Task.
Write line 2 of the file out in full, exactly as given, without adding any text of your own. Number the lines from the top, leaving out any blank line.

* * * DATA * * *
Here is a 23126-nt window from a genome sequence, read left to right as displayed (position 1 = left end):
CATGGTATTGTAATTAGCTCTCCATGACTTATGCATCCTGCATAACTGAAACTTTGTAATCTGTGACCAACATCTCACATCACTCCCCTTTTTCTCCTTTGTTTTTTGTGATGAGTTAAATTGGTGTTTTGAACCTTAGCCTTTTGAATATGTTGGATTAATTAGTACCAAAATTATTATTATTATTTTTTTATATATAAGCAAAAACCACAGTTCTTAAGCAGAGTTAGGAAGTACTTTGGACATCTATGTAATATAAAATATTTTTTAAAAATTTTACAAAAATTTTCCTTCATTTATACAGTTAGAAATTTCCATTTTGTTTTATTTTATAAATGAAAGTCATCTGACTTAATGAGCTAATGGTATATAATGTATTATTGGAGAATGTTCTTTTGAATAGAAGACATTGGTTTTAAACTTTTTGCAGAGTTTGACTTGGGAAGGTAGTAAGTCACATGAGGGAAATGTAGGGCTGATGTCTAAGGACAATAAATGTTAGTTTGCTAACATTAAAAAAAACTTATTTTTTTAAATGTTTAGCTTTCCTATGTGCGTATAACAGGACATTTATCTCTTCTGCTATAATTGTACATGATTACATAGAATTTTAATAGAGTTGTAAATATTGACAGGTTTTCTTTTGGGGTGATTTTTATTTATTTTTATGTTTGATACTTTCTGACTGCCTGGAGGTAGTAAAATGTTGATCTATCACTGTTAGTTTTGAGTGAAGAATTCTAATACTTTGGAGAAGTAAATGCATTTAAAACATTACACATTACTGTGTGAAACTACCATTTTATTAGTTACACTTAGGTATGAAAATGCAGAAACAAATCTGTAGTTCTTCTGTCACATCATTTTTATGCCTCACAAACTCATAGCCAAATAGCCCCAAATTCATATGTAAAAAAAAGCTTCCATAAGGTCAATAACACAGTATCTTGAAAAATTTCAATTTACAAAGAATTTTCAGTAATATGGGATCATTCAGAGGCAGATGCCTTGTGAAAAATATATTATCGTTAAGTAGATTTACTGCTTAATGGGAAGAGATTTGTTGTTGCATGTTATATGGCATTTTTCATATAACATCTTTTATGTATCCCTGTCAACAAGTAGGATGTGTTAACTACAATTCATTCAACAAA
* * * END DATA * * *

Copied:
CATGGTATTGTAATTAGCTCTCCATGACTTATGCATCCTGCATAACTGAAACTTTGTAATCTGTGACCAACATCTCACATCACTCCCCTTTTTCTCCTTTGTTTTTTGTGATGAGTTAAATTGGTGTTTTGAACCTTAGCCTTTTGAATATGTTGGATTAATTAGTACCAAAATTATTATTATTATTTTTTTATATATAAGCAAAAACCACAGTTCTTAAGCAGAGTTAGGAAGTACTTTGGACATCTATGTAATATAAAATATTTTTTAAAAATTTTACAAAAATTTTCCTTCATTTATACAGTTAGAAATTTCCATTTTGTTTTATTTTATAAATGAAAGTCATCTGACTTAATGAGCTAATGGTATATAATGTATTATTGGAGAATGTTCTTTTGAATAGAAGACATTGGTTTTAAACTTTTTGCAGAGTTTGACTTGGGAAGGTAGTAAGTCACATGAGGGAAATGTAGGGCTGATGTCTAAGGACAATAAATGTTAGTTTGCTAACATTAAAAAAAACTTATTTTTTTAAATGTTTAGCTTTCCTATGTGCGTATAACAGGACATTTATCTCTTCTGCTATAATTGTACATGATTACATAGAATTTTAATAGAGTTGTAAATATTGACAGGTTTTCTTTTGGGGTGATTTTTATTTATTTTTATGTTTGATACTTTCTGACTGCCTGGAGGTAGTAAAATGTTGATCTATCACTGTTAGTTTTGAGTGAAGAATTCTAATACTTTGGAGAAGTAAATGCATTTAAAACATTACACATTACTGTGTGAAACTACCATTTTATTAGTTACACTTAGGTATGAAAATGCAGAAACAAATCTGTAGTTCTTCTGTCACATCATTTTTATGCCTCACAAACTCATAGCCAAATAGCCCCAAATTCATATGTAAAAAAAAGCTTCCATAAGGTCAATAACACAGTATCTTGAAAAATTTCAATTTACAAAGAATTTTCAGTAATATGGGATCATTCAGAGGCAGATGCCTTGTGAAAAATATATTATCGTTAAGTAGATTTACTGCTTAATGGGAAGAGATTTGTTGTTGCATGTTATATGGCATTTTTCATATAACATCTTTTATGTATCCCTGTCAACAAGTAGGATGTGTTAACTACAATTCATTCAACAAA